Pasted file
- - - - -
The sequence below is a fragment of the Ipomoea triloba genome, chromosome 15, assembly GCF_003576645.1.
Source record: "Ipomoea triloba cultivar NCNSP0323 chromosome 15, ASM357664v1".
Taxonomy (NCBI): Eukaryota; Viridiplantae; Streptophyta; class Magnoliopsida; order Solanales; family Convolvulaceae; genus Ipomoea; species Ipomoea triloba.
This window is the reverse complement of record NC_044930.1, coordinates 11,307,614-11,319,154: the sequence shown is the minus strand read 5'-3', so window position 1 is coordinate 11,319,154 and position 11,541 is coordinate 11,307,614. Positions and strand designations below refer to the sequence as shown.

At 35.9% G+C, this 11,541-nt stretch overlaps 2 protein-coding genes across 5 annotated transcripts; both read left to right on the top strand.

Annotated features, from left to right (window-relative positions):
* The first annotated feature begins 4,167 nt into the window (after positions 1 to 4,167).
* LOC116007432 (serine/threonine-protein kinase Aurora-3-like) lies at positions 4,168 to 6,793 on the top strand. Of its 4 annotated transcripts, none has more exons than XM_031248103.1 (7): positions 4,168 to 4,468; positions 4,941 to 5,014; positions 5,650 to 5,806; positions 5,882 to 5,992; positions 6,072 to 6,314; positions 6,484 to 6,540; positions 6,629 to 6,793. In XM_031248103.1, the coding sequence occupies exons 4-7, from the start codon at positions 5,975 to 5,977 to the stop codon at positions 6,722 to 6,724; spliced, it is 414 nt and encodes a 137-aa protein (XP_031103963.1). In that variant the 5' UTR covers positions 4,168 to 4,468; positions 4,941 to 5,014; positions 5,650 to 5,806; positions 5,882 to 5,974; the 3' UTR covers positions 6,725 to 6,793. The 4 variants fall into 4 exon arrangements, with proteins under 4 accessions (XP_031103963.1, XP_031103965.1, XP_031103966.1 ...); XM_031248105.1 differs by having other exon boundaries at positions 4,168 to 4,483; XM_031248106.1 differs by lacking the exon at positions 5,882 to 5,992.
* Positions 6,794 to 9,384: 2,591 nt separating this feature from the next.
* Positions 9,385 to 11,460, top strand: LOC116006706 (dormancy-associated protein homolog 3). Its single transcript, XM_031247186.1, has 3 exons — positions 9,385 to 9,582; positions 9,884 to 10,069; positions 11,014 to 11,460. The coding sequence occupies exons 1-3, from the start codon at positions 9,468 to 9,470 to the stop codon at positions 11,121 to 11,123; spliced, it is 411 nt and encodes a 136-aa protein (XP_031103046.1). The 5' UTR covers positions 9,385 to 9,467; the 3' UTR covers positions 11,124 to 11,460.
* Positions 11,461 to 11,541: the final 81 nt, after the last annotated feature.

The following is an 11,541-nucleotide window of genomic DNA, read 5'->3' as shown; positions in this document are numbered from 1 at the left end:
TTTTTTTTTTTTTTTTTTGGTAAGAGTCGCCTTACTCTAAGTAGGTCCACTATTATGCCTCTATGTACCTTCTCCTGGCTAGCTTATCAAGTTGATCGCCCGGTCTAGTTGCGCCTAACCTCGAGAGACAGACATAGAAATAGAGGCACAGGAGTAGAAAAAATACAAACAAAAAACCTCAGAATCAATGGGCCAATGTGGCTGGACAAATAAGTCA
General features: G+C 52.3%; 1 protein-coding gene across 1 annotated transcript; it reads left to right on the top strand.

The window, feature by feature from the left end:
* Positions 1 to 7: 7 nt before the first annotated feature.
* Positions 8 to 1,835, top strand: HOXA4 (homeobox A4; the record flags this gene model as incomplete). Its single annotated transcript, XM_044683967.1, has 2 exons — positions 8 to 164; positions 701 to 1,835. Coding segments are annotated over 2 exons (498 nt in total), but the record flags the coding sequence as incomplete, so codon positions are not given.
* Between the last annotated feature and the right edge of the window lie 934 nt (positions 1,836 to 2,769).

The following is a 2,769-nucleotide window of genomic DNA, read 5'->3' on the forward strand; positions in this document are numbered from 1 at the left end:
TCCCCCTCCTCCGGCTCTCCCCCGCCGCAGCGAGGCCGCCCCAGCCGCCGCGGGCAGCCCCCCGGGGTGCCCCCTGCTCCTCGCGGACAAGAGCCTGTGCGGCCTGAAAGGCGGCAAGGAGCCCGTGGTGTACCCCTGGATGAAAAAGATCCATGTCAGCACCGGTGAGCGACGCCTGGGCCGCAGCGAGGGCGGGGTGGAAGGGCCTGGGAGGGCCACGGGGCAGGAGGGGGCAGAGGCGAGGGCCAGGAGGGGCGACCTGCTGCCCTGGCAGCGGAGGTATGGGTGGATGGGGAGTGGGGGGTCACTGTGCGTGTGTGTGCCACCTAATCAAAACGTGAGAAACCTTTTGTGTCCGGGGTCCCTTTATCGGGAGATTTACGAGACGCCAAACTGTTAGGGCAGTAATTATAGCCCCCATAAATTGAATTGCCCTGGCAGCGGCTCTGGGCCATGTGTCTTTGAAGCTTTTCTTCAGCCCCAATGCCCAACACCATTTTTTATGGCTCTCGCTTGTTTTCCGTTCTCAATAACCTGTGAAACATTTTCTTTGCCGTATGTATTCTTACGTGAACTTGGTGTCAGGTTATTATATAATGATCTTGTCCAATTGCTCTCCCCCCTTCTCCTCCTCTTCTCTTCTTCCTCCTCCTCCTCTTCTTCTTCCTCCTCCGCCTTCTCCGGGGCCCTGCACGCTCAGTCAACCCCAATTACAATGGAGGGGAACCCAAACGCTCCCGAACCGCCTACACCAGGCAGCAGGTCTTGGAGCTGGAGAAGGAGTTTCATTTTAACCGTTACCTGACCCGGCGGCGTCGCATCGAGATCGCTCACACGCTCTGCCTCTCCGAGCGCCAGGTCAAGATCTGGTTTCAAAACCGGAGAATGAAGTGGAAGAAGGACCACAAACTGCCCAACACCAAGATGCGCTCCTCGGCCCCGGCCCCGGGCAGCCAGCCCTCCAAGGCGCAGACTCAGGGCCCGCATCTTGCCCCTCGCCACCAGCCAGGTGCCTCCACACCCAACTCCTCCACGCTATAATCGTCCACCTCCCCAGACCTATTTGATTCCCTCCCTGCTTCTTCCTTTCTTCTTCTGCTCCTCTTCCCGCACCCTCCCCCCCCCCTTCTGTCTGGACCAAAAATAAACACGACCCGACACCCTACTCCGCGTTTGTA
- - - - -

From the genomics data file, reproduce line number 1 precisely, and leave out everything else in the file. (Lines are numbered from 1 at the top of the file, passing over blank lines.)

The sequence below is a fragment of the Ipomoea triloba genome, chromosome 15, assembly GCF_003576645.1.